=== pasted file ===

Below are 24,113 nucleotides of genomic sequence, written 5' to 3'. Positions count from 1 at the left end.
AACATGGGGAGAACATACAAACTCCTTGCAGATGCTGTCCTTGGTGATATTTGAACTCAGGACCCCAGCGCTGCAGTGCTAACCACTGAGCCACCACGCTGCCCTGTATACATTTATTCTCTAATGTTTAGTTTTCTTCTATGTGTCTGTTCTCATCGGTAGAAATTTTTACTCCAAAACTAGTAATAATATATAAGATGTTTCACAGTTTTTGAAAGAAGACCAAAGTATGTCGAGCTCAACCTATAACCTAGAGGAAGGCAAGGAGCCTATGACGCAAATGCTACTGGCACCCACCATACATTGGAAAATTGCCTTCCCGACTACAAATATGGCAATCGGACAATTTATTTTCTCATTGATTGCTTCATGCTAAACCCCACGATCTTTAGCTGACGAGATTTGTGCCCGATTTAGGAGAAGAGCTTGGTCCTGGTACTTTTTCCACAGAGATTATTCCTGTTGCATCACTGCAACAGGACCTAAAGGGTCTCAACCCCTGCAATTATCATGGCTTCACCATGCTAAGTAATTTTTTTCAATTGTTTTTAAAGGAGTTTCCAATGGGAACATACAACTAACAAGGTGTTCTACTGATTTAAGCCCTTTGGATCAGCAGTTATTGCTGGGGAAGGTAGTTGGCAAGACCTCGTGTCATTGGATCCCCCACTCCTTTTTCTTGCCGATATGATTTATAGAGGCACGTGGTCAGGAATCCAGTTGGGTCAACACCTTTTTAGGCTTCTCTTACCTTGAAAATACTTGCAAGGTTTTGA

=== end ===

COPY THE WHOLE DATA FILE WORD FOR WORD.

Below are 24,113 nucleotides of genomic sequence, written 5' to 3'. Positions count from 1 at the left end.
AACATGGGGAGAACATACAAACTCCTTGCAGATGCTGTCCTTGGTGATATTTGAACTCAGGACCCCAGCGCTGCAGTGCTAACCACTGAGCCACCACGCTGCCCTGTATACATTTATTCTCTAATGTTTAGTTTTCTTCTATGTGTCTGTTCTCATCGGTAGAAATTTTTACTCCAAAACTAGTAATAATATATAAGATGTTTCACAGTTTTTGAAAGAAGACCAAAGTATGTCGAGCTCAACCTATAACCTAGAGGAAGGCAAGGAGCCTATGACGCAAATGCTACTGGCACCCACCATACATTGGAAAATTGCCTTCCCGACTACAAATATGGCAATCGGACAATTTATTTTCTCATTGATTGCTTCATGCTAAACCCCACGATCTTTAGCTGACGAGATTTGTGCCCGATTTAGGAGAAGAGCTTGGTCCTGGTACTTTTTCCACAGAGATTATTCCTGTTGCATCACTGCAACAGGACCTAAAGGGTCTCAACCCCTGCAATTATCATGGCTTCACCATGCTAAGTAATTTTTTTCAATTGTTTTTAAAGGAGTTTCCAATGGGAACATACAACTAACAAGGTGTTCTACTGATTTAAGCCCTTTGGATCAGCAGTTATTGCTGGGGAAGGTAGTTGGCAAGACCTCGTGTCATTGGATCCCCCACTCCTTTTTCTTGCCGATATGATTTATAGAGGCACGTGGTCAGGAATCCAGTTGGGTCAACACCTTTTTAGGCTTCTCTTACCTTGAAAATACTTGCAAGGTTTTGA